Climate-sensitive crop improvement helps adaptation to recurrent, pervasive and co-occurring climate variability and hazards (e.g. seasonal drought and heat stress) that can lead to recurring conflict among people whose farming systems are rainfed and therefore exposed to these hazards.99 As water availability diminishes due to lack of rain and hot weather, intercommunal conflict over access to wells and riverbeds becomes more likely.100

Climate-smart agricultural practices

Climate-smart agriculture (CSA) seeks to sustainably increase agricultural productivity, enhance resilience, and, where possible, also reduce greenhouse gas (GHG) emissions.101 Agricultural practices that have positive effects on yield, resilience and GHG emissions exist and evidence of their benefits has been documented for some agro-ecologies and cropping systems.102 Figure 4 shows the mean effect size for eight practices across five of the six countries analysed here (no data for Chad were found) as reported by a meta-analysis of published literature.103 Across West Africa, the CGIAR has been using “climate-smart villages” to test many of these options as part of an ongoing global effort to bring CSA to scale.104

Figure 4. Mean effect of different practices on productivity (top) and resilience (bottom). Taken from Evidence for Resilient Agriculture (ERA), available at:


Implementing CSA at scale requires a multi-disciplinary approach that goes beyond the biophysical piloting of options in specific agro-ecologies, and seeks to understand how these options can be embedded in a given socio-economic context and how science–policy interfacing (see the “Enabling environment and the science policy interface” section) can help bring them to scale.105 A starting point in this process is the identification of the trade-offs and synergies of CSA practices across space and time,106 followed by participatory processes that help identify what options have the largest potential (based on their biophysical performance and farmer adoption). Partey et al.107 show that agroforestry options (i.e. farmer-managed natural tree regeneration activities), as well as soil and water conservation technologies (i.e. zaï pits, half-moon, tie/contour ridges, conservation agriculture), are the most promising CSA practices for West African farmers due to their substantial potential to increase productivity and help manage climate risk. Ouédraogo et al.108 indicate that adoption of CSA technologies is greater across West Africa if it is accompanied by capacity development and education programmes. These authors highlight the crucial role of community-, national- and regional-level institutions in creating the enabling environment and securing the necessary financing to scale CSA technologies.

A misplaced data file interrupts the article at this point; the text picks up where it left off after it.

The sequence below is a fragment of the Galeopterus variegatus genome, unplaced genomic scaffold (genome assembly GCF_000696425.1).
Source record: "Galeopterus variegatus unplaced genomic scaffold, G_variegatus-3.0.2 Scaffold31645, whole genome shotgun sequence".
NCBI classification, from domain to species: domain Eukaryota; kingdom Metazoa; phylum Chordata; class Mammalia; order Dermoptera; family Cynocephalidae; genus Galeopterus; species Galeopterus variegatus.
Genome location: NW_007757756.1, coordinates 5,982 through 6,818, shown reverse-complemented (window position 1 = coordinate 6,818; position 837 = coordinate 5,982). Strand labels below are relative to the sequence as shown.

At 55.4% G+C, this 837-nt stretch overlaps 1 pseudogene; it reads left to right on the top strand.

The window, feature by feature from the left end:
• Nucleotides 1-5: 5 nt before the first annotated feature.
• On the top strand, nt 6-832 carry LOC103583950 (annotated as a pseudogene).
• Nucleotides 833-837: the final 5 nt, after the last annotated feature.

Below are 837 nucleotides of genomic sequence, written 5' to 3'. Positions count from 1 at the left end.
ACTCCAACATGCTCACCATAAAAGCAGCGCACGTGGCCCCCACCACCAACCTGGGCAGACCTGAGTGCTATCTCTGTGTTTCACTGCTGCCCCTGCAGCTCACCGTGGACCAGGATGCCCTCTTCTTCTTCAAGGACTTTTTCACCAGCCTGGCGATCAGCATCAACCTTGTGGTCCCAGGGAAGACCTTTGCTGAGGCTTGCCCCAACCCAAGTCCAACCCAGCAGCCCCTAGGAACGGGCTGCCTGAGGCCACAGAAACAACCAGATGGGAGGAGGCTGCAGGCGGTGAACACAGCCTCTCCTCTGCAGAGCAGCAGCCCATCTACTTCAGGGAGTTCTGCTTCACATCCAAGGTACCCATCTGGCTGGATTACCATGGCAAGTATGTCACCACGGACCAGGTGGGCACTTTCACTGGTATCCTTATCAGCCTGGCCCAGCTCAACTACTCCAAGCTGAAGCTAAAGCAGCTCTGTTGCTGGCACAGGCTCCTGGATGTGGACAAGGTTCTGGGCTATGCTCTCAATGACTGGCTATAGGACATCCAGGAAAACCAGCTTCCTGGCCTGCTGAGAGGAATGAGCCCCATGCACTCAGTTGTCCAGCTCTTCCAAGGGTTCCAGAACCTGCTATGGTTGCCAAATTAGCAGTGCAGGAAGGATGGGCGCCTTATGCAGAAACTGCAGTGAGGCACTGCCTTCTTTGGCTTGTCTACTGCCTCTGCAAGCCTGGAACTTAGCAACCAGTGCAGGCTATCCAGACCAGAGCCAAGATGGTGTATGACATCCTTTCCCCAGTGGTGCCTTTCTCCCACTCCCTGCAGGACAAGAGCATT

Rapid population growth in the Sahel means that total food production needs to increase to reduce the risk of food insecurity crises. Sustainably increasing food production under climate stress is a major challenge in this very harsh environment. At the same time, food security is an important driver connecting climate to conflict (see the “Pathways through which climate and conflict relate” section). Empirical research suggests that adverse climate impacts affecting food and livestock prices in sub-Saharan Africa can lead to low-level political violence (e.g. protests and riots) in urban areas where cheap substitutes are absent.109 CSA practices and technologies are one piece in the puzzle to prevent conflicts, being natural capital that contributes to food security and thus indirectly to peace and stability.

Climate information services

Information services to support farmer decision-making in the face of climate variability offer significant potential to build resilience and enhance food security and nutrition.110 These services, mostly known as climate information services (CIS) or climate services more generally, are defined as the systematic provision of climate information in support of sector decision-making. By design, climate services arise from a systematic process of co-production, translation, transfer and use of tailored decision support information.111 User-tailored CIS have been shown to support up to a 66% increase in yield and corresponding gains in income.112 Since insufficient availability of and access to climate information can constitute a barrier for the adoption of certain practices and technologies,113 CIS can also help unlock climate adaptation at scale. In fact, CIS can be extended to include advice on best agronomic practice, pest and disease early warnings, and market information related to the current or upcoming season.114